In response to two strong global vectors: the rise of pervasive information technologies and the privatization of the public sphere, Marc Böhlen and Hans Frei propose hybrid architectural programs called Micro Public Places (MMPs). MPPs combine insights from ambient intelligence, human computing, architecture, social engineering and urbanism to initiate ways to re- animate public life in contemporary societies. They offer access to things that are or should be available to all: air, water, medicine, books, etc. and combine machine learning procedures with subjective human intuition to make the public realm a contested space again.
PublisherThe Funambulist2014
This conversation with Joe Masco can be seen as the third archipelic episode of what I like to call “counter-history of the American suburbia.” After talking with Olivia Ahn about the suburban house as a gender making apparatus, and with Karen Tongson about processes of queering the suburbia, Joe and I converse about the territorial strategies at work in the creation of suburbia itself. The strategies were very much informed by both the propension of capitalism, as well as the militarized prospect of a large-scale nuclear attack. Joe explains how an imaginary of fear — similar to the one we currently ...
PublisherMomus2020
Momus: The Podcast launched Season 3 with the question “what’s changed – and what should?”, which we continue with Alessandro Bava, an architect and writer based in Naples, Italy. Bava makes exhibitions, installations, interiors, and architecture projects, and writes on the poetics, politics, and technologies that produce contemporary space. In conversation with Lauren Wetmore, Bava reflects, “If your house becomes a place of labor, this radically changes the status of the home and its place in the market as a commodity. […] Three months ago the machine was running and there was nothing stopping it. In a way, now there ...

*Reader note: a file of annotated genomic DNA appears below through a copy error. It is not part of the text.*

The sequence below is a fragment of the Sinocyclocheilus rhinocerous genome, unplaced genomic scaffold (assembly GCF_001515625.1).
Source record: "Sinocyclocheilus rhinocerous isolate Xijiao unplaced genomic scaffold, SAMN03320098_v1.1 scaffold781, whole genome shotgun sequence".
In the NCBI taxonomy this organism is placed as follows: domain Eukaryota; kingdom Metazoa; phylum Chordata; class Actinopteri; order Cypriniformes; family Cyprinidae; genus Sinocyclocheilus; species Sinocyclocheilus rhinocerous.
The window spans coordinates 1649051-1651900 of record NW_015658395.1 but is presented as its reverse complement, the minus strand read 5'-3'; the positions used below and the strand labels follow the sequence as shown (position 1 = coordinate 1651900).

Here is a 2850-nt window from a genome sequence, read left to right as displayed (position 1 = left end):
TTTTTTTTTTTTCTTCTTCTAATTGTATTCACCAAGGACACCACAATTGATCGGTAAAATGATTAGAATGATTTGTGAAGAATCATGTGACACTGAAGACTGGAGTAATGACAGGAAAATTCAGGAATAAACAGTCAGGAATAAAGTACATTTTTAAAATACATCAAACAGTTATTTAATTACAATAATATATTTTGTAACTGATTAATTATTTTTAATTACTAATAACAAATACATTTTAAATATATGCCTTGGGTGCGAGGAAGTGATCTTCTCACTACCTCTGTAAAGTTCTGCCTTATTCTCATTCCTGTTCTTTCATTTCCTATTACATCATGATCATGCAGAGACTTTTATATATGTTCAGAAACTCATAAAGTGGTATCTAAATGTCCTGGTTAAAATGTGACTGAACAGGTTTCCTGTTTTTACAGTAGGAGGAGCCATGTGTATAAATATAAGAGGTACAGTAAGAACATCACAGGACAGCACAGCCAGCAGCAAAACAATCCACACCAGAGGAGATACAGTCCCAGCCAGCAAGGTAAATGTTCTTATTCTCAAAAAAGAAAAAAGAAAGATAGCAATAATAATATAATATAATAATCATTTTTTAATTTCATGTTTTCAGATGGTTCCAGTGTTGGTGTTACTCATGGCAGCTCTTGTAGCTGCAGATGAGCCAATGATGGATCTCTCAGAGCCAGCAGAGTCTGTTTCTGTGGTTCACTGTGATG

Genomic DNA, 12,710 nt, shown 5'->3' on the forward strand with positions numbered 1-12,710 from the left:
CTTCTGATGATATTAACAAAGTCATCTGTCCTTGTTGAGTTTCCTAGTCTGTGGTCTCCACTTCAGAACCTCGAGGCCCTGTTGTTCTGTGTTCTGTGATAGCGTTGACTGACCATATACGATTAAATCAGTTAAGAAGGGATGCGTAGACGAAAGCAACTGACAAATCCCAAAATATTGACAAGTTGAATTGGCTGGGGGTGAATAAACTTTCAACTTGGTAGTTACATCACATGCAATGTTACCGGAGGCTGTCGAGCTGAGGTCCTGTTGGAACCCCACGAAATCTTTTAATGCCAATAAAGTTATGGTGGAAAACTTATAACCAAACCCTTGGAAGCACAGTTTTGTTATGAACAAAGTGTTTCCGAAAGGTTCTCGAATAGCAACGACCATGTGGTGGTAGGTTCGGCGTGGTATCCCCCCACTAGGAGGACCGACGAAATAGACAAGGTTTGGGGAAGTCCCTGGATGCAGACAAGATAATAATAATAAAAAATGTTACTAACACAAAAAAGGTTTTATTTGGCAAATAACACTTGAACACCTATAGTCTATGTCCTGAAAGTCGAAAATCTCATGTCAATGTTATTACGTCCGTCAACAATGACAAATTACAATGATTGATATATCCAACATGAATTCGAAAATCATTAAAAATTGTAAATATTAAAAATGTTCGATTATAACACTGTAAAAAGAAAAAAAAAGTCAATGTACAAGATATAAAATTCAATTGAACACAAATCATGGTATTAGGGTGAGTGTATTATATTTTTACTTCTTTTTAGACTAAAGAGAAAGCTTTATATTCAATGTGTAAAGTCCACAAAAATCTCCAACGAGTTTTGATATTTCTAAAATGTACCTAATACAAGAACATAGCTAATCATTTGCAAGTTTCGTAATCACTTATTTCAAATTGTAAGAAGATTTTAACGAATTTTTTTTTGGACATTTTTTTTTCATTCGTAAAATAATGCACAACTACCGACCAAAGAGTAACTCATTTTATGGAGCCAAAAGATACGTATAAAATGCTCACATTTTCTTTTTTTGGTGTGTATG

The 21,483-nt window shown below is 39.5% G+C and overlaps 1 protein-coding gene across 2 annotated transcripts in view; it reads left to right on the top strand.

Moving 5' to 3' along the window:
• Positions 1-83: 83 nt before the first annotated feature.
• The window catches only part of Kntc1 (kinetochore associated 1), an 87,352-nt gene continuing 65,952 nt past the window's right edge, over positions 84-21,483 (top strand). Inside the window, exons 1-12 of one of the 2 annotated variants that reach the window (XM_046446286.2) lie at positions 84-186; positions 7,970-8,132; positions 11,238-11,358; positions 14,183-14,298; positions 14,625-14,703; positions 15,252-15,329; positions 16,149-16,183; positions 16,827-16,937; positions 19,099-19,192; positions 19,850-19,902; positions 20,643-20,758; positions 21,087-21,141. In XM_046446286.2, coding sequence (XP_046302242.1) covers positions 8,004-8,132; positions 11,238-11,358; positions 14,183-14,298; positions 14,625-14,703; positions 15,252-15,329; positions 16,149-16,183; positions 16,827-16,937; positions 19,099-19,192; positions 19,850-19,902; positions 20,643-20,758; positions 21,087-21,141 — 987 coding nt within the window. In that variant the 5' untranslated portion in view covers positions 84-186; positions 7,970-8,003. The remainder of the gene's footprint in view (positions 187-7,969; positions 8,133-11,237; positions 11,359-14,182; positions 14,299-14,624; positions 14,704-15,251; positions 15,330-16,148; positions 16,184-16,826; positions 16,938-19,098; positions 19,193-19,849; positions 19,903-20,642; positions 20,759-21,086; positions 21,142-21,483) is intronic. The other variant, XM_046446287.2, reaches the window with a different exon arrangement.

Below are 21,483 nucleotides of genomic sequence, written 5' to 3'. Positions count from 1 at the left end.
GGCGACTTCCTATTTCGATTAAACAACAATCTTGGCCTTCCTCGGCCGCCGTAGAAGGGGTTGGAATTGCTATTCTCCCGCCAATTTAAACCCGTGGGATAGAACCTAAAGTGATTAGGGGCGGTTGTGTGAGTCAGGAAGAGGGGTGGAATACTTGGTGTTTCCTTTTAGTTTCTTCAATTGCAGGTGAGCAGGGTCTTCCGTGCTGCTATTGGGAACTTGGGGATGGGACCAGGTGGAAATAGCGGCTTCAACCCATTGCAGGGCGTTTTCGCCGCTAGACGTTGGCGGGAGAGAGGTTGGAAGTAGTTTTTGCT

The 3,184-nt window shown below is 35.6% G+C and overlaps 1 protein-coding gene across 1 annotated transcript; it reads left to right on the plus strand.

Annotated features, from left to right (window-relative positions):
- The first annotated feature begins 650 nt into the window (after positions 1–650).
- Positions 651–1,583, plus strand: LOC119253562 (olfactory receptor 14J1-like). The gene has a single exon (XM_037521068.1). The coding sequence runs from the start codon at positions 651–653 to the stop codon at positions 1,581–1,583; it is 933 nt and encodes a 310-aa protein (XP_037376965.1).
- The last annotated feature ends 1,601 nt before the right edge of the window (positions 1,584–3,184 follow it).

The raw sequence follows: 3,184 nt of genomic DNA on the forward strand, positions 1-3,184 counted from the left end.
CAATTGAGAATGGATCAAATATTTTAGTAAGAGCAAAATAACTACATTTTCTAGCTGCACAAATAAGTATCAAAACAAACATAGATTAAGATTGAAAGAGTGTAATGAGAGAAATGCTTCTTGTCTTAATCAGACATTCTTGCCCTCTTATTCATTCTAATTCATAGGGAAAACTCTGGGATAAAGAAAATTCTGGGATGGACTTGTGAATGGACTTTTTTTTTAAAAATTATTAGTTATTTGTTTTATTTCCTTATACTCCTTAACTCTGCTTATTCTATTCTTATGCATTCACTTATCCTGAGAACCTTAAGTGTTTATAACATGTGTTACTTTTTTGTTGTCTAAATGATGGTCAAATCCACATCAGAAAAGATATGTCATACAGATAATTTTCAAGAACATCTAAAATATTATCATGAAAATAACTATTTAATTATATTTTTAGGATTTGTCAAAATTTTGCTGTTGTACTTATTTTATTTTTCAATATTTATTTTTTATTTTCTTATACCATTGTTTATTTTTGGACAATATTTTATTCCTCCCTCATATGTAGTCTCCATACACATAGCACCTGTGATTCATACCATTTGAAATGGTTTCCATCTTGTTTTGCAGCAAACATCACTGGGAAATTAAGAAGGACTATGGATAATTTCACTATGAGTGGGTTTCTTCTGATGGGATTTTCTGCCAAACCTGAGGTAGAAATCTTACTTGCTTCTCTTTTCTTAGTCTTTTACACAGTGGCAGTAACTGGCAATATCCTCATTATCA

PublisherThe Funambulist2020
Post-Apartheid Spatial Futurities Mpho Matsipa received her PhD in Architecture from UC Berkeley. She is Adjunct Assistant Professor of Architecture and Urbanism at Columbia GSAPP and faculty in the School of Architecture and Planning at the University of the Witwatersrand, Johannesburg, South Africa. She is a researcher at WiSER and co-investigator on an Andrew Mellon research grant on Urban Mobilities. She has written critical essays on art and architecture and curated several exhibitions and discursive platforms, including the South Africa Pavilion at the 11th International Architecture Exhibition, Venice Biennale (2008), African Mobilities at the Architecture Museum, Pinakotheque Moderne in Munich (2018),which ...
PublisherThe Funambulist2017
This conversation with Mayanthi Fernando constitutes a new episode in a series of discussions with US-based researchers whose terrain of political investigations is situated in France. After Crystal Marie Flemming and Mehammed Amadeus Mack, Mayanthi describes her methodology and her work that she articulated in her book, The Republic Unsettled that was published in 2014. We talk about the ideological, legal, and discursive framework through which secularism (laicité) is approached, and often politically instrumentalized in the French Republic. In a second part, we describe the aspirations of the Muslim French community between “a right to difference” and “a right to indifference,” as ...
PublisherThe Funambulist2016
This conversation with Jessica Myers occurred in the context of her recording of a second season of the podcast “Here There Be Dragons” about the way city residents experience neighborhoods in various way. While the first season was dedicated to New York (in particular regarding gentrification), the second one will be about Paris and the notion of safety and identities. After Jessica interviewed me (absent here, but fragments will be part of this second season), she returned the favor and talked to me about this project and a few of the responses that she had collected through the 31 other ...
A new generation of architecture that responds to building occupants and environmental factors has embraced distributed technical systems as a means and end for developing more mutually enriching relationships between people, the space they inhabit, and the environment. This pamphlet discusses key qualities of “responsive” architecture as a performing instrument that is both mutable and contestable.